Polymorphism in Go

Polymorphism in Go

In this tutorial, we will discuss polymorphism and how we can achieve polymorphism in the Go language. We can achieve Polymorphism in the Go language with the help of interfaces. As we have already discussed, we can implicitly interface in the Go language.

Polymorphism in Go

A type implements an interface if it provides definitions for all the methods declared in the interface. Let’s see how polymorphism is achieved in Go language with the help of interfaces.

Polymorphism using interface

In Go language, any type that defines all the interface methods is said to implement that interface implicitly.

A variable of type interface can hold any value which implements the interface. This property of interfaces is used to achieve polymorphism in the Go language.

Let’s stop the theory and write some program that calculates an organisation’s net income right away ?.

For simplicity, let’s assume that this imaginary organization has income from two kinds of projects, viz. fixed billing and time and material. The net income of the organization is calculated by the sum of the incomes from these projects.

To keep this tutorial simple, we will assume that the currency is INR (Indian Rupee), and we will not deal with dollars or cents. It will be represented using int data type.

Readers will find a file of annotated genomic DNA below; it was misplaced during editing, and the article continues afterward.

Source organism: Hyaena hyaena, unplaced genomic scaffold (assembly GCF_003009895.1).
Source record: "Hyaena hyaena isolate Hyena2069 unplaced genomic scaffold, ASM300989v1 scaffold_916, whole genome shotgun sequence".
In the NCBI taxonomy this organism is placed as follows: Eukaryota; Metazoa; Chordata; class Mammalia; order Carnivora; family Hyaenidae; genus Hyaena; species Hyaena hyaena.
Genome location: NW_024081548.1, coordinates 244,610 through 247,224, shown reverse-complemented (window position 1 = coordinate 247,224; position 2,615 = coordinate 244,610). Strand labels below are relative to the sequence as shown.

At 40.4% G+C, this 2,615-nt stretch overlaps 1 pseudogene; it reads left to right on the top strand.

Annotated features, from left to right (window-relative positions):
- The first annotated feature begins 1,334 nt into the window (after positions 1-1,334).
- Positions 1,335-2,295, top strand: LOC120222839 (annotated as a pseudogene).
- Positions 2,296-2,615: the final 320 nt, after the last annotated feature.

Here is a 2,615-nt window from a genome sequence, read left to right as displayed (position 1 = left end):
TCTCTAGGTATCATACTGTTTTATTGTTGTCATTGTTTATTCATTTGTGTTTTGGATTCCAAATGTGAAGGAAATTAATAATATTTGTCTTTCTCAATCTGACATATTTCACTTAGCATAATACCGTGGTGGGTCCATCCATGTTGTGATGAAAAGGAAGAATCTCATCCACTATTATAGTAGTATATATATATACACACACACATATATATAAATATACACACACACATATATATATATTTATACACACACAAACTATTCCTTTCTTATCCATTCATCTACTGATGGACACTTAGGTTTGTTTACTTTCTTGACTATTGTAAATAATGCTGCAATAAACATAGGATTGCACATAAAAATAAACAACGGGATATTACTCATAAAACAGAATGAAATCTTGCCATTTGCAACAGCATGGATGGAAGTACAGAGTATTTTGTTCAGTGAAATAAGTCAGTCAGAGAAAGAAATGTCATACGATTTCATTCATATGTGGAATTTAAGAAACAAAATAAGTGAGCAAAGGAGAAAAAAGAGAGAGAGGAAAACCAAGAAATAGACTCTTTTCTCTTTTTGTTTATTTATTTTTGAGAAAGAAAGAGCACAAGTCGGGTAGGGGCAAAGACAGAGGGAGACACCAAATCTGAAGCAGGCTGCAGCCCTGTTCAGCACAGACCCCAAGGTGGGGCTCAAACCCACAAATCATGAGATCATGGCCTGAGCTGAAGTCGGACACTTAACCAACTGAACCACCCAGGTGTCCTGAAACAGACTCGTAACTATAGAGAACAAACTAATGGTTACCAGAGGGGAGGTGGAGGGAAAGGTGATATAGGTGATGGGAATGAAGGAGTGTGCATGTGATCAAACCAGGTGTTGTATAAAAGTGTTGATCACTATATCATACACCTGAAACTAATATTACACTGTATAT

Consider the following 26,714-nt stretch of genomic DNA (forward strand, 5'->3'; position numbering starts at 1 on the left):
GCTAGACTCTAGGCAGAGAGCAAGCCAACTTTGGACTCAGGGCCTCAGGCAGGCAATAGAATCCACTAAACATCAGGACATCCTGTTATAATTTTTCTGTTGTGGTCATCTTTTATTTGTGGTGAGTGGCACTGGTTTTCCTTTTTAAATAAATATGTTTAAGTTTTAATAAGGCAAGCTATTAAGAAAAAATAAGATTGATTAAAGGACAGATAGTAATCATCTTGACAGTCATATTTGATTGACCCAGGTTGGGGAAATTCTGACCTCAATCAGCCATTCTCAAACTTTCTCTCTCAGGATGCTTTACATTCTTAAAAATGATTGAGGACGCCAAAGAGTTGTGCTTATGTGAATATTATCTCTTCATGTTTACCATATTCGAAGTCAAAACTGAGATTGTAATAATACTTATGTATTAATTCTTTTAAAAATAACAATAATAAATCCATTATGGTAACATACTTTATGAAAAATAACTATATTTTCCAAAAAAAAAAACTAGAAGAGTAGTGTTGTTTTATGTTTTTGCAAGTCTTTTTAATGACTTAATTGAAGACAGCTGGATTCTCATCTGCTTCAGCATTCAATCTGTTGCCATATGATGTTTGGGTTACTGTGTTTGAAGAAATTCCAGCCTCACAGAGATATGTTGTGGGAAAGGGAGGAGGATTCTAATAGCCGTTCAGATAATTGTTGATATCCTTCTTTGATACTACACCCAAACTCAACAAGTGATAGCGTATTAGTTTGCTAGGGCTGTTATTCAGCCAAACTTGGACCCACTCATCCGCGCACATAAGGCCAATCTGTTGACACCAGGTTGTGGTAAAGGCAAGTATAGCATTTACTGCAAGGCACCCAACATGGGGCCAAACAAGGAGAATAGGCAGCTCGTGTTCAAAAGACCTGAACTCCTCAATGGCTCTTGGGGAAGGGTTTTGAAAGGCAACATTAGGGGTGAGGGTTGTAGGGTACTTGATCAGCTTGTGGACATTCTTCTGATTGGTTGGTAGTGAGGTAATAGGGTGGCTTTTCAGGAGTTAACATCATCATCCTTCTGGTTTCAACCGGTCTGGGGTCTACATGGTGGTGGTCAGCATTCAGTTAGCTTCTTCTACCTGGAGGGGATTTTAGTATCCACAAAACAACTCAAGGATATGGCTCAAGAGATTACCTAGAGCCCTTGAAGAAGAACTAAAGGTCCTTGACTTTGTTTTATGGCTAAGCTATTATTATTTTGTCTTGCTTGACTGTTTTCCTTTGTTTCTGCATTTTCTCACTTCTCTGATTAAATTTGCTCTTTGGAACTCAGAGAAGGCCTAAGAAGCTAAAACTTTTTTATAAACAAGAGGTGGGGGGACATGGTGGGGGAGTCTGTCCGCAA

Example Code Snippets

Now let’s first define an interface Income.

type Income interface {  
    calculate() int
    source() string
}

In the above code, the Income interface defined above contains two methods calculate(), which calculates and returns the income from the source and source(), which returns the source’s name.

Next, let’s define a struct for the FixedBilling project type.

type FixedBilling struct {  
    projectName string
    biddedAmount int
}

In the above code, the FixedBilling project has two fields projectName, which represents the project’s name and biddedAmount, which is the amount the organisation has bid for the project.

Now the TimeAndMaterial struct will represent projects of Time and Material type.

type TimeAndMaterial struct {  
    projectName string
    noOfHours  int
    hourlyRate int
}

In the above code, The TimeAndMaterial struct has three fields names projectName, noOfHours and hourlyRate.

The next step would be to define methods on these struct types, which calculate and return the actual income and source of income.

func (fb FixedBilling) calculate() int {  
    return fb.biddedAmount
}

func (fb FixedBilling) source() string {  
    return fb.projectName
}

func (tm TimeAndMaterial) calculate() int {  
    return tm.noOfHours * tm.hourlyRate
}

func (tm TimeAndMaterial) source() string {  
    return tm.projectName
}

In the case of FixedBilling projects, the income is just the amount bid for the project. Hence we return this from the calculate() method of FixedBilling type.

In the case of TimeAndMaterial projects, the income is the product of the noOfHours and hourlyRate. This value is returned from the calculate() method with receiver type TimeAndMaterial.

We return the name of the project as a source of income from the source() method.

Since both FixedBilling and TimeAndMaterial structs provide definitions for the calculate() and source() methods of the Income interface, both structs implement the Income interface.

Now let’s add the calculateNetIncome function, which will calculate and print the total income.